Child playing a video game

Is Free Fire Safe for Your 10-year-old?

by Screen Time Team on 16/06/2021

Overview: Free Fire is a third-person action-adventure online multiplayer game, rated 12+ by the Entertainment Software Ratings Board (ESRB) and by the Apple Store. The Google Play store rates it as 17+. It may be fine for players as young as ten, but some parents may find it problematic.

What Is Free Fire?

Free Fire, also called Garena Free Fire, is somewhat similar to Fortnite in that it has a third-person perspective and is an online multiplayer game where up to fifty players compete against each other to win prizes. Players parachute onto an island in the game, collect weapons and powerups, and attempt to eliminate each other.

Despite the colorful graphics and designs that you might see in the game’s promotional materials, Free Fire is aimed at a slightly older audience than similar games. While there’s no blood per se, there is some gory imagery, such as a smashed skull on a red splotch when you eliminate another player, or injured players crawling away from a conflict clutching their midsections, and it does involve the use of firearms.

Free Fire isn’t terribly realistic, resembling the tone and style of an over-the-top PG-13 action movie to some degree. It’s playable on Android and iOS.

Is Free Fire Safe For Kids?

Child playing a video game with a tablet.

The usual caveats with online games apply: Cyberbullying is always a problem, and kids may find themselves interacting with much older players who may not realize they’re playing with somebody who’s still in grade school. There are in-app tools to report inappropriate behavior, and the company also monitors its social media accounts for support requests and complaints.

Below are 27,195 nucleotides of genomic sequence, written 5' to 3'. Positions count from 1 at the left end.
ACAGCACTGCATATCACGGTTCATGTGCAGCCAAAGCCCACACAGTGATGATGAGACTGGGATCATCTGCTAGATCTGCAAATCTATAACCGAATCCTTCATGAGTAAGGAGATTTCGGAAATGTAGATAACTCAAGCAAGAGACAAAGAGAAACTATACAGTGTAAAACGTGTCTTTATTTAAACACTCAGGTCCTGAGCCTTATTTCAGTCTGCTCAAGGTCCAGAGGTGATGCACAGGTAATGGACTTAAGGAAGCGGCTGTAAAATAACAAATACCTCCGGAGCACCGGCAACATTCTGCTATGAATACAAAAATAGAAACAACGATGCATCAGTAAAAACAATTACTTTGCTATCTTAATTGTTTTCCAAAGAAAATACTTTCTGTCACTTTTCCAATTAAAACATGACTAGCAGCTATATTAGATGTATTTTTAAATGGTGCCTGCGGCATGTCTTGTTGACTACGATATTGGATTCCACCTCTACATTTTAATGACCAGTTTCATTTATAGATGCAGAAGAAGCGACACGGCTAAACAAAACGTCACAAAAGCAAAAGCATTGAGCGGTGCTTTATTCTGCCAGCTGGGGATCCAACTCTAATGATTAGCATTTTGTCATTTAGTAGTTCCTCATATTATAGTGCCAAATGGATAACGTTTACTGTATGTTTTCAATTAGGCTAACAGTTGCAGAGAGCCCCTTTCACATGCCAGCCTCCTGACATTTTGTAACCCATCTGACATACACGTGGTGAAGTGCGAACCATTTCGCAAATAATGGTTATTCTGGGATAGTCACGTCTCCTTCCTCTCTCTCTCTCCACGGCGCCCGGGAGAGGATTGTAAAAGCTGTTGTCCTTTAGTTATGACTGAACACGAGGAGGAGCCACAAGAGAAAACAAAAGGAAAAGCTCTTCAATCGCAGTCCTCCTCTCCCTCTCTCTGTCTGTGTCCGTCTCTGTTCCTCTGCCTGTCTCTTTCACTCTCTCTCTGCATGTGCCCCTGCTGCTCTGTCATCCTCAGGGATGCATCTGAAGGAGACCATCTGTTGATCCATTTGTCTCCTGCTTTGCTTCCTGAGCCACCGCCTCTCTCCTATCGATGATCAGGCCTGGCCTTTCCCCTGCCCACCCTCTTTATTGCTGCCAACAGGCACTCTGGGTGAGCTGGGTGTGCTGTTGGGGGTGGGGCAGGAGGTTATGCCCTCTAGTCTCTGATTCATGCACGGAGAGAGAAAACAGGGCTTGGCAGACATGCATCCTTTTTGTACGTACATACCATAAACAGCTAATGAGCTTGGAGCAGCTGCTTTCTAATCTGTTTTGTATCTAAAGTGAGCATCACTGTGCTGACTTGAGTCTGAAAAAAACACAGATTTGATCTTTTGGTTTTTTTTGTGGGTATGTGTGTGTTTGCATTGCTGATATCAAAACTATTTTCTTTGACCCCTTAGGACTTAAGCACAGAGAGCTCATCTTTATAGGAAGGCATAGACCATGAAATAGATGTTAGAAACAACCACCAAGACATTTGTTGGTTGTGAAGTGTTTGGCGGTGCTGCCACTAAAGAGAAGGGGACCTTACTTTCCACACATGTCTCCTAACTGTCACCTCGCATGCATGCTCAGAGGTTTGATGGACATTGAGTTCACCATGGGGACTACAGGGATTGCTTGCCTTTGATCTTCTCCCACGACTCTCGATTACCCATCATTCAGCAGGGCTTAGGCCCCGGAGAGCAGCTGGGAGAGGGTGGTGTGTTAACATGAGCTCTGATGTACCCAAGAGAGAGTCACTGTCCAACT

Kids under 13 aren’t technically allowed to sign up for Free Fire without their parents’ permission, a rule that extends until they reach the age of majority in their jurisdiction. Parents can contact the company to cancel an account and turn off the game, but you have to know it’s being played first.

Another potential point of concern is the game has an open chat as well as “team” chat where only those added to a friends list can talk to the player. The company behind the game generally recommends parents configure their child’s device or add third-party parental control software to keep kids from registering without their knowledge.

Finally, the game stays afloat with in-app purchases, which some parents may not approve of regardless of content. 

In short, Free Fire has many of the same concerns of most online games. Parents should play it first to get a sense of it and the culture around it to decide whether they want their kids in contact with it. If not, using parental control software to block the game and any in-app purchases is probably advised, at least until kids get older.

As kids get access to more complex tools and phones, the pressures on parents will only increase. To learn how Screen Time can help manage game time and help you see that your kids use their screen time wisely, try it for free!

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